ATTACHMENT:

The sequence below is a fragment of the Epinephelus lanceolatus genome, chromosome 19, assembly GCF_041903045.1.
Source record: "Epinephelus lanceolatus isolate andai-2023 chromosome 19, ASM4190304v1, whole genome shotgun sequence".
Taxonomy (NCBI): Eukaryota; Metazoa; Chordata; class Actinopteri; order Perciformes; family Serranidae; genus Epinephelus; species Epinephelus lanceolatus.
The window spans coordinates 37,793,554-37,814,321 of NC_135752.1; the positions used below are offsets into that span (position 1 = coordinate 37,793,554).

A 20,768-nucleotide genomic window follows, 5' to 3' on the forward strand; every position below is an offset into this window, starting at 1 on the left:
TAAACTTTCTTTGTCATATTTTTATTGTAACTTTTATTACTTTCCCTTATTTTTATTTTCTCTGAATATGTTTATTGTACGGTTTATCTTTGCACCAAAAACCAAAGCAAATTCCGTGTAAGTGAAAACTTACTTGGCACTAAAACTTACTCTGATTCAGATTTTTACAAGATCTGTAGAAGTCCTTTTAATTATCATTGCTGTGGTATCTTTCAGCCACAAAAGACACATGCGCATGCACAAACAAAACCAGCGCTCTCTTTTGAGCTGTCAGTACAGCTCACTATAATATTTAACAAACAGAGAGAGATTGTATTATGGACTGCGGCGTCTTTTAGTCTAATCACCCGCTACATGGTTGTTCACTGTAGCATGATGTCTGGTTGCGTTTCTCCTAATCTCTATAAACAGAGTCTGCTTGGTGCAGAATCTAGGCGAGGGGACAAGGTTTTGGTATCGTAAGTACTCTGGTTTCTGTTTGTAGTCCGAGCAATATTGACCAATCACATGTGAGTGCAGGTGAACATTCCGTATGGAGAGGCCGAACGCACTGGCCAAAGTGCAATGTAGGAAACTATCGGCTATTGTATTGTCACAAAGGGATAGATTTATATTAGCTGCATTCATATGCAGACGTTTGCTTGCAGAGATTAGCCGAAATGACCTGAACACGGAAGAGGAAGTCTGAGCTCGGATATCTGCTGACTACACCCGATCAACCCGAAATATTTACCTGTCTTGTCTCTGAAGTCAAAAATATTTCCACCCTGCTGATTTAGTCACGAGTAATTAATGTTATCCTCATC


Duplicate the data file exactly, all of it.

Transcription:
The sequence below is a fragment of the Epinephelus lanceolatus genome, chromosome 19, assembly GCF_041903045.1.
Source record: "Epinephelus lanceolatus isolate andai-2023 chromosome 19, ASM4190304v1, whole genome shotgun sequence".
Taxonomy (NCBI): Eukaryota; Metazoa; Chordata; class Actinopteri; order Perciformes; family Serranidae; genus Epinephelus; species Epinephelus lanceolatus.
The window spans coordinates 37,793,554-37,814,321 of NC_135752.1; the positions used below are offsets into that span (position 1 = coordinate 37,793,554).

A 20,768-nucleotide genomic window follows, 5' to 3' on the forward strand; every position below is an offset into this window, starting at 1 on the left:
TAAACTTTCTTTGTCATATTTTTATTGTAACTTTTATTACTTTCCCTTATTTTTATTTTCTCTGAATATGTTTATTGTACGGTTTATCTTTGCACCAAAAACCAAAGCAAATTCCGTGTAAGTGAAAACTTACTTGGCACTAAAACTTACTCTGATTCAGATTTTTACAAGATCTGTAGAAGTCCTTTTAATTATCATTGCTGTGGTATCTTTCAGCCACAAAAGACACATGCGCATGCACAAACAAAACCAGCGCTCTCTTTTGAGCTGTCAGTACAGCTCACTATAATATTTAACAAACAGAGAGAGATTGTATTATGGACTGCGGCGTCTTTTAGTCTAATCACCCGCTACATGGTTGTTCACTGTAGCATGATGTCTGGTTGCGTTTCTCCTAATCTCTATAAACAGAGTCTGCTTGGTGCAGAATCTAGGCGAGGGGACAAGGTTTTGGTATCGTAAGTACTCTGGTTTCTGTTTGTAGTCCGAGCAATATTGACCAATCACATGTGAGTGCAGGTGAACATTCCGTATGGAGAGGCCGAACGCACTGGCCAAAGTGCAATGTAGGAAACTATCGGCTATTGTATTGTCACAAAGGGATAGATTTATATTAGCTGCATTCATATGCAGACGTTTGCTTGCAGAGATTAGCCGAAATGACCTGAACACGGAAGAGGAAGTCTGAGCTCGGATATCTGCTGACTACACCCGATCAACCCGAAATATTTACCTGTCTTGTCTCTGAAGTCAAAAATATTTCCACCCTGCTGATTTAGTCACGAGTAATTAATGTTATCCTCATC